COMMENTS POLICY
We reserve the right to remove any post that we feel is obscene, profane, vulgar, racist, sexually explicit, abusive, or hateful.
 
You are legally responsible for what you post and your anonymity is not guaranteed.
 
Posts that insult, defame, threaten, harass or abuse other readers or people mentioned in Indiana Lawyer editorial content are also subject to removal. Please respect the privacy of individuals and refrain from posting personal information.
 
No solicitations, spamming or advertisements are allowed. Readers may post links to other informational websites that are relevant to the topic at hand, but please do not link to objectionable material.
 
We may remove messages that are unrelated to the topic, encourage illegal activity, use all capital letters or are unreadable.
 

Messages that are flagged by readers as objectionable will be reviewed and may or may not be removed. Please do not flag a post simply because you disagree with it.

Sponsored by

facebook - twitter on Facebook & Twitter

Indiana State Bar Association

Indianapolis Bar Association

Evansville Bar Association

Allen County Bar Association

Indiana Lawyer on Facebook

facebook
ADVERTISEMENT
Subscribe to Indiana Lawyer
  1. Frankly, it is tragic that you are even considering going to an expensive, unaccredited "law school." It is extremely difficult to get a job with a degree from a real school. If you are going to make the investment of time, money, and tears into law school, it should not be to a place that won't actually enable you to practice law when you graduate.

  2. As a lawyer who grew up in Fort Wayne (but went to a real law school), it is not that hard to find a mentor in the legal community without your school's assistance. One does not need to pay tens of thousands of dollars to go to an unaccredited legal diploma mill to get a mentor. Having a mentor means precisely nothing if you cannot get a job upon graduation, and considering that the legal job market is utterly terrible, these students from Indiana Tech are going to be adrift after graduation.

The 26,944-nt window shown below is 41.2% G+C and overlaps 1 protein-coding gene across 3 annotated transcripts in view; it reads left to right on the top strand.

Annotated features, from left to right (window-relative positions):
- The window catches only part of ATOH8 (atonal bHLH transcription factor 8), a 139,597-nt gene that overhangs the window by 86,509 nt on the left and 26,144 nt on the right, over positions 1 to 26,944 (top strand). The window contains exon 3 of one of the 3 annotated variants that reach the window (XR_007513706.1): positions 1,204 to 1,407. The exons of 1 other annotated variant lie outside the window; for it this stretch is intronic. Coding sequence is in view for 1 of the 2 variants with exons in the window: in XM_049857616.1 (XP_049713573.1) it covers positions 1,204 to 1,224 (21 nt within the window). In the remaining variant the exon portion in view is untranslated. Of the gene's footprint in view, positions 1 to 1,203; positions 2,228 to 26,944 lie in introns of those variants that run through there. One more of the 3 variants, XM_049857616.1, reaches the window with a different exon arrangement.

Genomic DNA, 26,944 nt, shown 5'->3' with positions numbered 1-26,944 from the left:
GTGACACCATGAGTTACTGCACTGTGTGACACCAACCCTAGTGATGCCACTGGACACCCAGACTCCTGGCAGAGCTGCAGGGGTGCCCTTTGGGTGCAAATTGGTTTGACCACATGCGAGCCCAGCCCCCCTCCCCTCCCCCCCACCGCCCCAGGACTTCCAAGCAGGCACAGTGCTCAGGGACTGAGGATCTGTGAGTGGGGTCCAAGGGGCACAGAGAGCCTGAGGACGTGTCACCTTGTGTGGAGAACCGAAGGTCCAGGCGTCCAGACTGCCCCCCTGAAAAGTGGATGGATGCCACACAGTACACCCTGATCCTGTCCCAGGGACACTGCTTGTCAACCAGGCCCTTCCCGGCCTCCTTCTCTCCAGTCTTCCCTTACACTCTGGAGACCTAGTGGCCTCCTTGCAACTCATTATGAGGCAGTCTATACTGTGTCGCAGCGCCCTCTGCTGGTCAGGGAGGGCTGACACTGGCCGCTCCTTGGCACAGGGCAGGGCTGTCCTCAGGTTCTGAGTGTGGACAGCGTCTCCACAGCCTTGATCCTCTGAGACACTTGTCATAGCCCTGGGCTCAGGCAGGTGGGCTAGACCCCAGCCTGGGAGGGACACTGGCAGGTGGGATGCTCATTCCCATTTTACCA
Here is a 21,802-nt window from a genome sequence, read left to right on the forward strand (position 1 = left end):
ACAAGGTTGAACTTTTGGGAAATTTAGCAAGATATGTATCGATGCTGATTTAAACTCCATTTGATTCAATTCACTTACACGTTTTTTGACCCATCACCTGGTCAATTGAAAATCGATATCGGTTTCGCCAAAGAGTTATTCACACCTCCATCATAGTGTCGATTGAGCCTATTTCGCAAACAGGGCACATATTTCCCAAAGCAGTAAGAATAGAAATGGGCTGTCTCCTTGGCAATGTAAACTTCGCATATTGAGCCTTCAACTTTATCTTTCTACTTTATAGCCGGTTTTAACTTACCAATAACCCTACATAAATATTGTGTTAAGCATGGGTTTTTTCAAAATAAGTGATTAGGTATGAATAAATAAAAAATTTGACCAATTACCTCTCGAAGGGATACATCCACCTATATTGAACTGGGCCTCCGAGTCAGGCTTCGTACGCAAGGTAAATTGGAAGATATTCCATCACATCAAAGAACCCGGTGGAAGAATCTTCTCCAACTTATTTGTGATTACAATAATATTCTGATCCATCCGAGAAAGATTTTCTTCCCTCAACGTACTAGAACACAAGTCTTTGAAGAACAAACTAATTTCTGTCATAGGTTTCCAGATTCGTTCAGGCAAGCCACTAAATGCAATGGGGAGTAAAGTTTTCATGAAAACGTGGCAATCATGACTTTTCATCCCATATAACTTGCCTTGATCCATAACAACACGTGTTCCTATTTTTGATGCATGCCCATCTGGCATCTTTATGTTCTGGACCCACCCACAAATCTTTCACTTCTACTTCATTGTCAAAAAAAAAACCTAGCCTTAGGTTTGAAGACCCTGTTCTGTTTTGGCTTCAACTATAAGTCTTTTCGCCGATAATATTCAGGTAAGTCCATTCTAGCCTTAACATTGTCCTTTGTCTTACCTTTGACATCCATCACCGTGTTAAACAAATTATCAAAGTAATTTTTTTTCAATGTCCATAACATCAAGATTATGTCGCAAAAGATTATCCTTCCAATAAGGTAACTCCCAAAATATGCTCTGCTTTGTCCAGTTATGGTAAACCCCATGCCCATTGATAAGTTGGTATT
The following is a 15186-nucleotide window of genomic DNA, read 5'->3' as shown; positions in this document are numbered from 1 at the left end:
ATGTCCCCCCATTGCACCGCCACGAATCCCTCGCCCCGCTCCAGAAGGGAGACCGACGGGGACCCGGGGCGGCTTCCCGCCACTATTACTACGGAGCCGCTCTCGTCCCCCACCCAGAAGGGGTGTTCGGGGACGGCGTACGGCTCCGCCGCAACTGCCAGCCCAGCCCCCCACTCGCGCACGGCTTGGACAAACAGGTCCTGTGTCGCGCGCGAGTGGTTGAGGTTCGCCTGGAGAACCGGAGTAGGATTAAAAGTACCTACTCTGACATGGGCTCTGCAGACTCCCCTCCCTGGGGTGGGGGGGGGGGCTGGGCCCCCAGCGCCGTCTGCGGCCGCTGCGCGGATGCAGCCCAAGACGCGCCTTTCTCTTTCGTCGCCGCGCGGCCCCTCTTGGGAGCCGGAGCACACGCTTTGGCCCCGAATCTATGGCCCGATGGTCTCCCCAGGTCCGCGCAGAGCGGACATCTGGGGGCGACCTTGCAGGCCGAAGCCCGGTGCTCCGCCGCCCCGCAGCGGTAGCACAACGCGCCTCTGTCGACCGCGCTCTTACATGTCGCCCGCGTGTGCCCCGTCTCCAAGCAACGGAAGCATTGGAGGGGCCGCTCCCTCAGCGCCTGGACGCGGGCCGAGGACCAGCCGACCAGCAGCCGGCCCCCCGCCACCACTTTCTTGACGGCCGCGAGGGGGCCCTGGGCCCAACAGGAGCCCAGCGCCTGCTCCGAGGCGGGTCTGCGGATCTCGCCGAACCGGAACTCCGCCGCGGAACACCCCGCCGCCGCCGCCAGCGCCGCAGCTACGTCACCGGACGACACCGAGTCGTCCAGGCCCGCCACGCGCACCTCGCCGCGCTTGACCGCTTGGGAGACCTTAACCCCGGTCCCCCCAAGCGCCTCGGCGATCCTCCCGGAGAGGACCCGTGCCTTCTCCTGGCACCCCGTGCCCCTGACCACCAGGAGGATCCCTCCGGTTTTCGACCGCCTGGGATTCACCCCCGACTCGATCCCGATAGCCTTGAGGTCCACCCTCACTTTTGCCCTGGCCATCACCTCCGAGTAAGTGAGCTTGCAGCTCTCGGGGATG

3. 700,000 to 800,000 Americans are arrested for marijuana possession each year in the US. Do we need a new justice center if we decriminalize marijuana by having the City Council enact a $100 fine for marijuana possession and have the money go towards road repair?

  4. I am sorry to hear this.

  5. I tried a case in Judge Barker's court many years ago and I recall it vividly as a highlight of my career. I don't get in federal court very often but found myself back there again last Summer. We had both aged a bit but I must say she was just as I had remembered her. Authoritative, organized and yes, human ...with a good sense of humor. I also appreciated that even though we were dealing with difficult criminal cases, she treated my clients with dignity and understanding. My clients certainly respected her. Thanks for this nice article. Congratulations to Judge Barker for reaching another milestone in a remarkable career.

ADVERTISEMENT